CFTC Chair Christopher Giancarlo: Distributed Ledger May Help with Regulations for US Derivatives Market
Blockchain technology is advancing and growing in many jurisdictions. According to the Commodity Futures Trading Commission (CFTC) chairman, J. Christopher Giancarlo, these advances could be used as a way to improve regulation.
Giancarlo was invited to speak at the D.C. Fintech Week Conference, which was hosted by Georgetown University. His address to the audience primarily highlighted distributed ledger technology (DLT), emphasizing the way that it could support “quantitative regulation.” This type of regulation essentially means that DLT would be used to automate certain regulatory processes, reducing the costs that regulators take on in the monitoring of markets.
He noted that, as the public considers the many ways that this type of financial technology is able to help with the cryptocurrency market, it should be easy to see how the cost and efficiency could be improved in other process. Specifically, he included “trade matching, processing, and clearing and settlement” as the processes with the most to gain.
Continuing, Giancarlo said, “Indeed, when paired with systems inspired by DLT that standardize and distribute data to market actors – and even regulators – we begin to see a world where the majority of standard tasks are managed by machines.” He spoke about a day that could come with DLT, one where “rulebooks are digitized, compliance is increasingly automated,” and “regulatory reporting is satisfied through real-time DLT networks.” With the machines that Giancarlo proposes, it would essentially be easier on the regulators and the CFTC to manage the new rules of the industry.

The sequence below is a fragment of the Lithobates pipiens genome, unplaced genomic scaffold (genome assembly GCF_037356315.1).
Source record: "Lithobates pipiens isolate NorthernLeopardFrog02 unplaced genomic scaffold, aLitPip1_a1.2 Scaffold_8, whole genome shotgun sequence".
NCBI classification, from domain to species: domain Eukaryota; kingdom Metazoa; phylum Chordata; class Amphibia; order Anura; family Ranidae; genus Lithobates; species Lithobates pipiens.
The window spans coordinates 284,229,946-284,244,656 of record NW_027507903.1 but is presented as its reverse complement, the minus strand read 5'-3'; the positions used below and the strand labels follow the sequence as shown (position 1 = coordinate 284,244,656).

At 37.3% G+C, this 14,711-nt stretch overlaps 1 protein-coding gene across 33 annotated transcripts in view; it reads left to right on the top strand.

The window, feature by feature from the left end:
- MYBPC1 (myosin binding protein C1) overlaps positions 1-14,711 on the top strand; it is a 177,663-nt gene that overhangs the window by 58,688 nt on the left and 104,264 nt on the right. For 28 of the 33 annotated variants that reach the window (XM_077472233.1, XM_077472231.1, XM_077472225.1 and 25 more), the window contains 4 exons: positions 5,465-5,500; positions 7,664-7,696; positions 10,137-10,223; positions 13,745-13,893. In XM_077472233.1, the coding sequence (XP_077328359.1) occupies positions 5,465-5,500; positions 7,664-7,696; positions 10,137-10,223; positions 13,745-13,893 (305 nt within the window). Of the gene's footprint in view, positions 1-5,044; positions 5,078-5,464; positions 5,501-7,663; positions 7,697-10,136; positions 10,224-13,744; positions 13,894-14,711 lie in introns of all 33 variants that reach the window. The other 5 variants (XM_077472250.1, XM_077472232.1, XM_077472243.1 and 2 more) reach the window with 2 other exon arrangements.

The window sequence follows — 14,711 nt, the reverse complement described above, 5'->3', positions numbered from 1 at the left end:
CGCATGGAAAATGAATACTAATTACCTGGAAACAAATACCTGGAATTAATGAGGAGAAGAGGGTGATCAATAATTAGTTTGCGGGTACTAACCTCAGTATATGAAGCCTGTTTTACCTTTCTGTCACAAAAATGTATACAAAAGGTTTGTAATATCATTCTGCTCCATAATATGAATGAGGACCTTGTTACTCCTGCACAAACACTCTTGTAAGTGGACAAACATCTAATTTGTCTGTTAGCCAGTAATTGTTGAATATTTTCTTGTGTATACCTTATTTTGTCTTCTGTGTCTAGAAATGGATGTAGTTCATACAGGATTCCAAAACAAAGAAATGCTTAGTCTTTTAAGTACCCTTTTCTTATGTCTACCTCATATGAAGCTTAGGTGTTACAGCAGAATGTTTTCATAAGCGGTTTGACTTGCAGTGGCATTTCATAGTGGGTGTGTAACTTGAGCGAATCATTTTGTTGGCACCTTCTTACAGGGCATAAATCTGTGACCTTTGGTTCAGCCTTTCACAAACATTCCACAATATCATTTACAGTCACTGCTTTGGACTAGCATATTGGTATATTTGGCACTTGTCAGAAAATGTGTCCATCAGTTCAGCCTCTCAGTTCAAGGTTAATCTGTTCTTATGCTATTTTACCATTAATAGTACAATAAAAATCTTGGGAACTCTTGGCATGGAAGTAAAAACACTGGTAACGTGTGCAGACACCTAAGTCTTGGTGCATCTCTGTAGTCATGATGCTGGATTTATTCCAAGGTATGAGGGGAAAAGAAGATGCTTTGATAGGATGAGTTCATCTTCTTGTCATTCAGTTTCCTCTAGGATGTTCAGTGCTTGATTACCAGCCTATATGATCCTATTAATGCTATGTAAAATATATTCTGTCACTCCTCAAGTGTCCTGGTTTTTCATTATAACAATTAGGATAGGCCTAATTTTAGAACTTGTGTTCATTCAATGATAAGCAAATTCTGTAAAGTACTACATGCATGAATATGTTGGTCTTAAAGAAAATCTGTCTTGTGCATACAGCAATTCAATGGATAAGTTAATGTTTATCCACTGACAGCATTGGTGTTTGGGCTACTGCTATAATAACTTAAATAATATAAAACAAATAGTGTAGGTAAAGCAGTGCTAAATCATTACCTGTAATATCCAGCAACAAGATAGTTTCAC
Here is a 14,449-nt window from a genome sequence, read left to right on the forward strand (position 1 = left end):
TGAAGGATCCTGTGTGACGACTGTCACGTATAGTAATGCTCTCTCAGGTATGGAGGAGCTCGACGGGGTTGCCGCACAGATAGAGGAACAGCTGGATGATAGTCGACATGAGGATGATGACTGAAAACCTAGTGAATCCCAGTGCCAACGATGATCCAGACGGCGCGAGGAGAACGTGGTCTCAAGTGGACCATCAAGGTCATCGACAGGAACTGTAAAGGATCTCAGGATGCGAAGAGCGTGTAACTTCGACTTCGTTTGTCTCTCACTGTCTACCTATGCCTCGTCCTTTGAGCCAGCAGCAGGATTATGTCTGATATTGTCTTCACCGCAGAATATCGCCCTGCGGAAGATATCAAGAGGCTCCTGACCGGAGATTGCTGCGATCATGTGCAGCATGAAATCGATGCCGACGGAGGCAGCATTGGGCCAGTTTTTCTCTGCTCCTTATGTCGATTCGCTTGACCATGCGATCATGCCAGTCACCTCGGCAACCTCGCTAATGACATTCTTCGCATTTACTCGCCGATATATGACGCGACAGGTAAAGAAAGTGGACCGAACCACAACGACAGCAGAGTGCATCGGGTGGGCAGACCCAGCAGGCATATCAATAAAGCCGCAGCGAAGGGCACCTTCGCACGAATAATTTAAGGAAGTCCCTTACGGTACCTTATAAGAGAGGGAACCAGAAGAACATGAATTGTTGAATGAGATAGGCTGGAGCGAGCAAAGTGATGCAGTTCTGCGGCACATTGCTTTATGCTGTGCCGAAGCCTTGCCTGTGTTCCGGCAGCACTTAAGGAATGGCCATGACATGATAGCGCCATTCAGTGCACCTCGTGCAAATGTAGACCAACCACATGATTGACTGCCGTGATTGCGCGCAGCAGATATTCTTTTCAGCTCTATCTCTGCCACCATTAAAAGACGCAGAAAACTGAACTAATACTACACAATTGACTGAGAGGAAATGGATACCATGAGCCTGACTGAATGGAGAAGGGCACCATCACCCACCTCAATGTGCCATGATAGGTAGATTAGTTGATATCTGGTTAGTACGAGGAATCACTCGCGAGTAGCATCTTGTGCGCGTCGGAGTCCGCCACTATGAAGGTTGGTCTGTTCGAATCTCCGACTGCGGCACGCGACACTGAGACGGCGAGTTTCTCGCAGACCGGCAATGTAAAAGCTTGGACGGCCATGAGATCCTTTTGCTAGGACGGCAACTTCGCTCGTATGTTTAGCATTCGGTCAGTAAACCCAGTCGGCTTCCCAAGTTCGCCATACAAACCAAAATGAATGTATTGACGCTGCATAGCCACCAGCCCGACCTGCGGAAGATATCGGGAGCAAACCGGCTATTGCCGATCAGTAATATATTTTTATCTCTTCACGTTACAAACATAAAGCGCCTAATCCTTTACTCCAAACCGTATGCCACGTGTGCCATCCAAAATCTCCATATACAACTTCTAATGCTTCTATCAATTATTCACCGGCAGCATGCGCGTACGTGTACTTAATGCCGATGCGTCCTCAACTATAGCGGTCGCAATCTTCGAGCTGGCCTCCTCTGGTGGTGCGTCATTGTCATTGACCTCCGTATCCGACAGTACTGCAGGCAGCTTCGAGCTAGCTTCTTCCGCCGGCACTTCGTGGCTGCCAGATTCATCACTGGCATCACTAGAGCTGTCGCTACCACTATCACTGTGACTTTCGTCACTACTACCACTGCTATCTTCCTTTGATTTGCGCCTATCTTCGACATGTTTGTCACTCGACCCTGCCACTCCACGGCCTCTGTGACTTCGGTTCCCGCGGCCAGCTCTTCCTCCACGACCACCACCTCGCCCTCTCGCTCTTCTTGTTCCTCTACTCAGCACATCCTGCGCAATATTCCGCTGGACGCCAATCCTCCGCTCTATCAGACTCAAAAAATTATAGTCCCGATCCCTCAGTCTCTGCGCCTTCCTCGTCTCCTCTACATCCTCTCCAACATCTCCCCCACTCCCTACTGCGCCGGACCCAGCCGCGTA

From that point, the rules can easily be modified within the system to promote a better outcome. Speed limits, for example, seems to be of great concern. Giancarlo explained, “The two regulatory objectives you're trying to solve for with a speed limit are safety and the efficient flow of traffic. If you actually had a dynamic speed limit that measured road and weather conditions (imagine a digital display), you might be able to slow the speed limit down if it's raining in order to better satisfy the safety objective or increase the speed limit on a sunny weekday afternoon when traffic is light to achieve a safe, but more efficient, flow of traffic.”